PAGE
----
‘Tis the season to be agreeable…
Employers cannot now use settlement agreements to stop any future case against them, according to a new tribunal decision.
In November 2022, when reviewing the case, Technip Singapore PTE Limited (Technip) v Bathgate, an Employment Appeal Tribunal (EAT) ruled that a settlement agreement had to specify a particular claim in order to prevent an employee in the future making that particular claim.
Technip provided a settlement agreement to their 61-year-old chief officer, Mr. Bathgate rather than redundancy. But a dispute led to an employment tribunal claim that backed Technip when it had refused to add to the settlement agreement a special payment given to other employees.
Mr. Bathgate complained to the tribunal that the refusal was down to age discrimination yet he had already signed the settlement agreement promising not to lodge any legal claims.
The tribunal ruling was appealed, and judges decided Mr. Bathgate could not waive his right to sue the company for age discrimination when it was not a concern at the time he signed. Judges found that the specific circumstances had changed after the settlement agreement was signed.
Seasonal settlements and redundancies
Employers and employees can use a settlement agreement to mutually end an employment contract and also prevent any future claims by the employee.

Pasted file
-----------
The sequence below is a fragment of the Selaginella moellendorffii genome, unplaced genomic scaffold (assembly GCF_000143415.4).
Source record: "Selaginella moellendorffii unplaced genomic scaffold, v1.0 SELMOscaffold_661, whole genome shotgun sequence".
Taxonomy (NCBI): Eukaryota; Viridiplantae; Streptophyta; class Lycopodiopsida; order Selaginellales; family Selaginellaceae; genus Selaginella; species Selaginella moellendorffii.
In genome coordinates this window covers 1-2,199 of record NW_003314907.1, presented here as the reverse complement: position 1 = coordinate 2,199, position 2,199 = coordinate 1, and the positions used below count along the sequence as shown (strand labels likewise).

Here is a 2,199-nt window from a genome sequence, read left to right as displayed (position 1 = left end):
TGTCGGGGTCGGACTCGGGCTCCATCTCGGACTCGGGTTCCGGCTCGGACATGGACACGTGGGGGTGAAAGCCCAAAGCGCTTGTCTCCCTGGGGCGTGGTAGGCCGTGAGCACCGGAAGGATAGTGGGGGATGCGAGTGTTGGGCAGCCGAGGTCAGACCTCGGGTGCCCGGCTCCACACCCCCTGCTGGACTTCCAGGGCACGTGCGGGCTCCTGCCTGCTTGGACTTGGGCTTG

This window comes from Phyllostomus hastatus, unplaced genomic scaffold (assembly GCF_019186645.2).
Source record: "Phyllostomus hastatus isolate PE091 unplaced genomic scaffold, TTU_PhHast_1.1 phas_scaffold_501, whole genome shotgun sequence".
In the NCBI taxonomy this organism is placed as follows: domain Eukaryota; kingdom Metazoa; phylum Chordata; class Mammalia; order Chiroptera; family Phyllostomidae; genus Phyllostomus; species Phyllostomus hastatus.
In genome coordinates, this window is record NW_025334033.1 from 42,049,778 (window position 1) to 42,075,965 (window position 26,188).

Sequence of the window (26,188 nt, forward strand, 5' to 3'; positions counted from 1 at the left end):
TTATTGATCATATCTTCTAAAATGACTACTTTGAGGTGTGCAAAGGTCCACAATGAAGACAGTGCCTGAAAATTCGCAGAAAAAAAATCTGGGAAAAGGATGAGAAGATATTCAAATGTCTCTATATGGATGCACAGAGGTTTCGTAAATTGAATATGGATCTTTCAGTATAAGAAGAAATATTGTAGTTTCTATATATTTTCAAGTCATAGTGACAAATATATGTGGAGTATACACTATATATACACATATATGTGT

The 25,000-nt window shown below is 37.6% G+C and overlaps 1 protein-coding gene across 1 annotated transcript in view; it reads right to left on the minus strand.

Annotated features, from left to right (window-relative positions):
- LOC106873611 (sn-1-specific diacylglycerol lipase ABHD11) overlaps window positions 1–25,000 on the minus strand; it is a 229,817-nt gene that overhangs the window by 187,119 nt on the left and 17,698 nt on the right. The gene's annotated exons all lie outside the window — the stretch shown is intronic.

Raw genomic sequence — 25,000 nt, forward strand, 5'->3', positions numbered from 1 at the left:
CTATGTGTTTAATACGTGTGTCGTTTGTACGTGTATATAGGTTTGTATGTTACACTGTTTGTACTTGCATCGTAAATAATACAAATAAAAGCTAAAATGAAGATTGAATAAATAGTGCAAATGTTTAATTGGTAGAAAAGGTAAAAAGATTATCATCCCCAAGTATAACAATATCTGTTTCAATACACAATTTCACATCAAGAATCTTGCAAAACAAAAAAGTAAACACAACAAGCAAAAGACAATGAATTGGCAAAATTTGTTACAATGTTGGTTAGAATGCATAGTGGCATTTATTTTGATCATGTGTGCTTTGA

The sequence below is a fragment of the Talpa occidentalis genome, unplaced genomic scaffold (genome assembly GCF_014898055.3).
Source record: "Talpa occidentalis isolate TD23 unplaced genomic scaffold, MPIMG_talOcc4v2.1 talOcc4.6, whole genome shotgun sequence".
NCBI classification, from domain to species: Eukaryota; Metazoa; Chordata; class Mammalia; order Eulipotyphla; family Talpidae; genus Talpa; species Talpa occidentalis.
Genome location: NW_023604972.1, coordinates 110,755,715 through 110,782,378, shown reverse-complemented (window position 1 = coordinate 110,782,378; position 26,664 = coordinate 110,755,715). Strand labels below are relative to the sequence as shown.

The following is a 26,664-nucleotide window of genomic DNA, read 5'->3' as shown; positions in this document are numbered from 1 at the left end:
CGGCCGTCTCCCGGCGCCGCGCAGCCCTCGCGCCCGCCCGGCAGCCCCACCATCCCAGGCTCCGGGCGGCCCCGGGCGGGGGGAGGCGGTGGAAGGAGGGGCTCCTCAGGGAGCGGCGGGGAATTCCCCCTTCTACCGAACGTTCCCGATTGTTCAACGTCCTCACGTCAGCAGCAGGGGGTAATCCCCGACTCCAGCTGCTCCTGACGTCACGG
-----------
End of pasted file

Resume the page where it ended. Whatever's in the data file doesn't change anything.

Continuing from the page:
This recent legal decision could shake up employers’ approaches to settlement agreements, and result in an increase in tribunal claims.
In Mr. Bathgate’s case, the EAT considered signing away age-related rights contradicted the 2010 Equality Act. Appeal judges were also concerned about employees signing away statutory rights before they knew whether or not they had a claim.
The EAT noted that “the Claimant had the benefit of advice from a solicitor” when signing the settlement agreement. Mr. Bathgate had good employment law advice and judges commented that this turned out to be a very good decision by him.
Christmas is a notoriously busy time for settlement agreements as companies sort out redundancies and let staff go. With this new ruling giving more protection to employees, HR will have to pay very close attention to detail to prevent future claims by unhappy former staff.